IGAP Work plans that work
Before you start writing an IGAP work plan
· Conduct a community needs assessment to help you determine the needs and wants of the community and to help you convince the funding agent that you fully understand these needs.
Writing a work plan - three basic requirements for an IGAP proposal
To read more on the topics below, click on the triangle . To hide information on that topic, click on the triangle.
· Identify your priorities and most pressing needs.
· Identify your resources:
o Internal: What resources does the Tribe already have to address these needs?
· Carefully read the funding announcement.
o External: Who else is willing to help?
· Call your potential funder to discuss your priorities to see if they match the funder’s priorities.
· If you plan on using contractors, begin requesting information about costs and typical rates for the work you are considering.
The Narrative Introduction
Describe the Tribe.
Include anything that will be helpful for a reader to know about your Tribe such as:
• Where is it located?
• Cultural groups?
• How many members?
• Community population?
Detail the Tribe’s administrative capacity:
• Is the Tribe a compacting or self governance Tribe?
• Does it have regular audits?
• What other programs are administered by the Tribe?
• How many employees does the tribe have?
• What are the current policies and procedures?
• What are the financial policies and systems?
• Have there been any issues in the past?
Document the Tribe’s history with the IGAP program.
• How long has the Tribe had the IGAP?
• What accomplishments have been made with IGAP?
• Has the Tribe achieved all of its goals?
• Have there been any issues in the past?
• List any changes or corrective actions.
Provide background information about the environmental issues to be addressed by your work plan.
This section should include a narrative description of risks to human health and the environment and their relation to any environmental assessment or strategy efforts conducted to date.
• Describe the environmental problems to be addressed with this work plan.
• What has been tried in the past address these problems?
• Who are your partners?
List the long term environmental goals that will be supported by the work plan.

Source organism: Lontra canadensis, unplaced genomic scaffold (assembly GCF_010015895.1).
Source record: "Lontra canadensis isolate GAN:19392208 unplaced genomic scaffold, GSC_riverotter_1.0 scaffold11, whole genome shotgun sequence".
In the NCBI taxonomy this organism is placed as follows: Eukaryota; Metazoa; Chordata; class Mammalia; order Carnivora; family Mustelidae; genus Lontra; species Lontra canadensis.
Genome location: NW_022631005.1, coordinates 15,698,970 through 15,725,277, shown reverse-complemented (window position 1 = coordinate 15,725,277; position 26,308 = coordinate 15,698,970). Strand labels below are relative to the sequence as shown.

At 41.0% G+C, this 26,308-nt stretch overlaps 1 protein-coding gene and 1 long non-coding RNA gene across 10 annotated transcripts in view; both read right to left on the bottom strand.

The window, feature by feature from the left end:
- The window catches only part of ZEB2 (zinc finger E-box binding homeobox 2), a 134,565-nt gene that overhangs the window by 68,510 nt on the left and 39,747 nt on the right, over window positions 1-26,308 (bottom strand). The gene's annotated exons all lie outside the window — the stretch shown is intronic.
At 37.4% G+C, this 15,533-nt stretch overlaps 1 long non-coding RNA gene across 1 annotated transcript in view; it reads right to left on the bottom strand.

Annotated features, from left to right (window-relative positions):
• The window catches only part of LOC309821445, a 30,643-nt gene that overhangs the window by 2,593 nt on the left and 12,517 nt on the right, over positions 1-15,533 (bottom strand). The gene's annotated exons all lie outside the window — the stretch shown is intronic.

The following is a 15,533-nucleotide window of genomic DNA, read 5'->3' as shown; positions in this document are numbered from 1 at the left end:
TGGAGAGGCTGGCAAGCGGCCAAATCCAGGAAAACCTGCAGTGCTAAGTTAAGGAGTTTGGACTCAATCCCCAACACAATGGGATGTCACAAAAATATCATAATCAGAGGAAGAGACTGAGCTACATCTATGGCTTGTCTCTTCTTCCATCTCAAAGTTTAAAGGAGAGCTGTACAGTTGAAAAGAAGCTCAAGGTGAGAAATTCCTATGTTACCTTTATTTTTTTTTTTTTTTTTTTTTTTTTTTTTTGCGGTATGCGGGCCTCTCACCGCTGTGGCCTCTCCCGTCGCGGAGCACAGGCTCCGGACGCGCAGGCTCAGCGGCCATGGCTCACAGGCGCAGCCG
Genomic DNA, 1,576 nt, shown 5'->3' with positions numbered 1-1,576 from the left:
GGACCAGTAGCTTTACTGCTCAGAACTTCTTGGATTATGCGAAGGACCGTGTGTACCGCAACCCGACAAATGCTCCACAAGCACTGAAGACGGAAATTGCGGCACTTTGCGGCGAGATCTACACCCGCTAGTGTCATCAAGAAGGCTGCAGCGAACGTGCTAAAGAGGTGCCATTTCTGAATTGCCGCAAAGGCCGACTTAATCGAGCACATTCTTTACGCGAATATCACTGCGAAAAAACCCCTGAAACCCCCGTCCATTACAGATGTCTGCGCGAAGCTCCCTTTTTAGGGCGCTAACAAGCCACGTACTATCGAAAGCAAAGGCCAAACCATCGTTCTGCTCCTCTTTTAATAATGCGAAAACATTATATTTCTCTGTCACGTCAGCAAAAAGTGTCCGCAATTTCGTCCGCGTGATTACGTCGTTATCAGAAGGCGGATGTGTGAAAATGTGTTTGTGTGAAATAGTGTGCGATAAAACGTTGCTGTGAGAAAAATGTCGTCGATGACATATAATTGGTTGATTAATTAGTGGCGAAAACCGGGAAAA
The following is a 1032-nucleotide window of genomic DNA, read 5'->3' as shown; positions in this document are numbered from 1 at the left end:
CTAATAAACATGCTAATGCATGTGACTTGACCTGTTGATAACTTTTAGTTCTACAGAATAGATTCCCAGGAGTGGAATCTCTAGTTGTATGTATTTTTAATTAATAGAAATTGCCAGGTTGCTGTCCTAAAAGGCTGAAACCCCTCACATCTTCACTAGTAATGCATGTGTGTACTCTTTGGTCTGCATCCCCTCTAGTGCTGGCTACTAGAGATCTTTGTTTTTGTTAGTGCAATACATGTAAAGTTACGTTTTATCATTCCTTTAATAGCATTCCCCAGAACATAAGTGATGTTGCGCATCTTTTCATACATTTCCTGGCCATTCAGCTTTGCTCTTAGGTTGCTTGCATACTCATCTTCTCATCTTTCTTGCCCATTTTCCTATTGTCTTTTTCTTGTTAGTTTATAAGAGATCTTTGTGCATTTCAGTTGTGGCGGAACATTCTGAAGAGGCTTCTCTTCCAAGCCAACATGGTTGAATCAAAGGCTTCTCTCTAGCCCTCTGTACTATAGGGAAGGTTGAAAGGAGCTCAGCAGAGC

• What is the change that the Tribe is working toward?
• Is this is a long term outcome?
• Remember that outcomes can be accomplished after the grant’s project period is completed.
Address the Part 35 requirements
• Identify the role of the EPA in completing your work plan commitments
• Detail the cost per component both in FTE (Staff time) and money. (A chart is the easiest way to show the cost per component.)
Recommend Focus Areas for your IGAP Grant
While EPA Region 10 provides funding for all activities that build the capacity of Tribal Governments to manage environmental programs, Region 10 recommends objectives and activities in the following areas:
Managing Solid and Hazardous Waste: Region 10 recommends this focus for two reasons. First, implementation of solid and hazardous waste management programs and projects is within the scope of the GAP program. Second, Region 10 is aware that solid waste management is a significant concern to many of the Tribes in Region 10 and elsewhere. It appears to be an issue of special importance to Tribes located in Alaska where unmanaged open dumps may contaminate drinking water sources and otherwise have adverse effects on tribal health and subsistence.
Responding to Climate Change: Tribes in Region 10, especially those located in Alaska, are increasingly concerned about the rate and effect of climate change on their communities and life ways. Region 10 supports the use of GAP funds, consistent with the capacity building focus of the program, to gather and report on changed climatic conditions and to plan for how Tribes can best respond to the climate-change related risks, such as the coastal erosion and consequent increased risk of flooding. Exploration of ways in which Tribes and their members can reduce carbon emissions is also encouraged.
Protecting Subsistence Resources: At the most recent Tribal Leaders Summit hosted by the Umatilla Tribe in August 2006, emphasis was placed on the importance of protecting the harvest of subsistence foods. Region 10 recognizes that protecting and restoring healthy and abundant subsistence foods is critical to maintaining tribal communities and tribal culture. Region 10 encourages the use of GAP funds for activities such as fish tissue sampling, and fish consumption surveys, and baseline water quality assessments.